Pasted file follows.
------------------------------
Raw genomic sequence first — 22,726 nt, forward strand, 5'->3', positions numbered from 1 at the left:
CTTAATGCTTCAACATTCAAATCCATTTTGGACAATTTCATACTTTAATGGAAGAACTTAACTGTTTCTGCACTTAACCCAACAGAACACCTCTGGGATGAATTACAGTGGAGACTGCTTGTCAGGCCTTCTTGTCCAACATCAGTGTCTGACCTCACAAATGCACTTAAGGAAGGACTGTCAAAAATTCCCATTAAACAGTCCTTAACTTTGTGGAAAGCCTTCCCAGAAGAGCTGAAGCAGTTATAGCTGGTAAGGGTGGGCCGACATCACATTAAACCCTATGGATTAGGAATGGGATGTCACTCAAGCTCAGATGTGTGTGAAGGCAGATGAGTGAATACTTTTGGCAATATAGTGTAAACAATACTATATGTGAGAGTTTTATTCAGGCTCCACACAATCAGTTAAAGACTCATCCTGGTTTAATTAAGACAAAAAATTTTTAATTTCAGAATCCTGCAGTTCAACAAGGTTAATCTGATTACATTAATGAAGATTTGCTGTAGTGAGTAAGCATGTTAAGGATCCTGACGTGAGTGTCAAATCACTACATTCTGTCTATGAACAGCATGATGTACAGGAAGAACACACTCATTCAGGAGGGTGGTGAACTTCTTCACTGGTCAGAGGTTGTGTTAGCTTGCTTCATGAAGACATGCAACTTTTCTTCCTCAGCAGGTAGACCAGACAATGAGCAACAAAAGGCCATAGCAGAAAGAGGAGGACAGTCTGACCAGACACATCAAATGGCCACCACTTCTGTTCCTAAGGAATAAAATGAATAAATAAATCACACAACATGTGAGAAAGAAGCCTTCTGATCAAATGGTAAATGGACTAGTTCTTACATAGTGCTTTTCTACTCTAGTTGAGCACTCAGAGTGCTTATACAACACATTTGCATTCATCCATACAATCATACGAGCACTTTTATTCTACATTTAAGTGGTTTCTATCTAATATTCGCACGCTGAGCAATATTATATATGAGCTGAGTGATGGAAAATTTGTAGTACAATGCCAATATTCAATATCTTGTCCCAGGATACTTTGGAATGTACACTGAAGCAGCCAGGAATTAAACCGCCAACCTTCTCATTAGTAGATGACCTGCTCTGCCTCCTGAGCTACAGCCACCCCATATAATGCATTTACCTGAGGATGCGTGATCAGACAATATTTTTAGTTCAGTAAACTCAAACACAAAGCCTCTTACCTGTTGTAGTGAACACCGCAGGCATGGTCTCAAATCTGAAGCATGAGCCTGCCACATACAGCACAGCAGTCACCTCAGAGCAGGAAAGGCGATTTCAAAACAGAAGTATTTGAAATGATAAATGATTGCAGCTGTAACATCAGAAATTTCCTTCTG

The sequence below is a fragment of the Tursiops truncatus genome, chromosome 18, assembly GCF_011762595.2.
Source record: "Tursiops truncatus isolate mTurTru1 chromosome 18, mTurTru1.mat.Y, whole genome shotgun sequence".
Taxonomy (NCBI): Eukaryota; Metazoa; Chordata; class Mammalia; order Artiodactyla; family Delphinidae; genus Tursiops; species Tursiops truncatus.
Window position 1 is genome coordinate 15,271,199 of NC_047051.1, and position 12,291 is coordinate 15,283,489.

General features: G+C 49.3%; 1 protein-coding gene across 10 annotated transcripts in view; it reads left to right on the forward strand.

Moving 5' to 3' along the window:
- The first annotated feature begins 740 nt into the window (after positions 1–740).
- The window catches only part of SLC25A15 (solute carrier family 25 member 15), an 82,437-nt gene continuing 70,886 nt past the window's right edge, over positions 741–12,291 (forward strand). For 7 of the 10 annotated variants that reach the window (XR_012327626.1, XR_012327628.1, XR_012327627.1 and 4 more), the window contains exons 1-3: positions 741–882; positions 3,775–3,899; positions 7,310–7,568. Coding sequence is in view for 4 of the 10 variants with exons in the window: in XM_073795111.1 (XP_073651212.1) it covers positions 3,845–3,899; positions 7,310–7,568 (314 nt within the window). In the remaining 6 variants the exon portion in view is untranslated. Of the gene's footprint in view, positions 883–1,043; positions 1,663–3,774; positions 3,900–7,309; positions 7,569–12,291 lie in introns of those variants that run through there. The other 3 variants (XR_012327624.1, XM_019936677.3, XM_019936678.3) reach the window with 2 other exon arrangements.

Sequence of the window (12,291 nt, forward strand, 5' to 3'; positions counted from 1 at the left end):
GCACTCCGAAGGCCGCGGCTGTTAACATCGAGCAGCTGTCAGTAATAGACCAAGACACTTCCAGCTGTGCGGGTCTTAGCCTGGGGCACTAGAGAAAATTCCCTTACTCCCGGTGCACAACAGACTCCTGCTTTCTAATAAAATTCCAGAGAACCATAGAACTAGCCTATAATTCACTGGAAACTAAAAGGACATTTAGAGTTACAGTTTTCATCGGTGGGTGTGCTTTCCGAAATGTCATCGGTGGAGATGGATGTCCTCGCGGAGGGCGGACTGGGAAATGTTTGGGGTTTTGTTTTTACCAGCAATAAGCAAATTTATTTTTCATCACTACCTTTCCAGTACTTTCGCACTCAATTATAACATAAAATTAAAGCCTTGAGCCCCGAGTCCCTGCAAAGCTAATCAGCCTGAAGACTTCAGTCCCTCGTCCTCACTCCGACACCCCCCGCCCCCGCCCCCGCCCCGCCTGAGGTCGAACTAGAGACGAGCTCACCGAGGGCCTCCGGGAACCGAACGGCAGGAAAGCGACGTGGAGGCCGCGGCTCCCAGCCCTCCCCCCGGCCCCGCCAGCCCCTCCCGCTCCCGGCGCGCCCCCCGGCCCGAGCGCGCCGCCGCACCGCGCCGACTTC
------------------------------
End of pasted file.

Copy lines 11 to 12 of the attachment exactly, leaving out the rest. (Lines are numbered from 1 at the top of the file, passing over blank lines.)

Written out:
Sequence of the window (12,291 nt, forward strand, 5' to 3'; positions counted from 1 at the left end):
GCACTCCGAAGGCCGCGGCTGTTAACATCGAGCAGCTGTCAGTAATAGACCAAGACACTTCCAGCTGTGCGGGTCTTAGCCTGGGGCACTAGAGAAAATTCCCTTACTCCCGGTGCACAACAGACTCCTGCTTTCTAATAAAATTCCAGAGAACCATAGAACTAGCCTATAATTCACTGGAAACTAAAAGGACATTTAGAGTTACAGTTTTCATCGGTGGGTGTGCTTTCCGAAATGTCATCGGTGGAGATGGATGTCCTCGCGGAGGGCGGACTGGGAAATGTTTGGGGTTTTGTTTTTACCAGCAATAAGCAAATTTATTTTTCATCACTACCTTTCCAGTACTTTCGCACTCAATTATAACATAAAATTAAAGCCTTGAGCCCCGAGTCCCTGCAAAGCTAATCAGCCTGAAGACTTCAGTCCCTCGTCCTCACTCCGACACCCCCCGCCCCCGCCCCCGCCCCGCCTGAGGTCGAACTAGAGACGAGCTCACCGAGGGCCTCCGGGAACCGAACGGCAGGAAAGCGACGTGGAGGCCGCGGCTCCCAGCCCTCCCCCCGGCCCCGCCAGCCCCTCCCGCTCCCGGCGCGCCCCCCGGCCCGAGCGCGCCGCCGCACCGCGCCGACTTC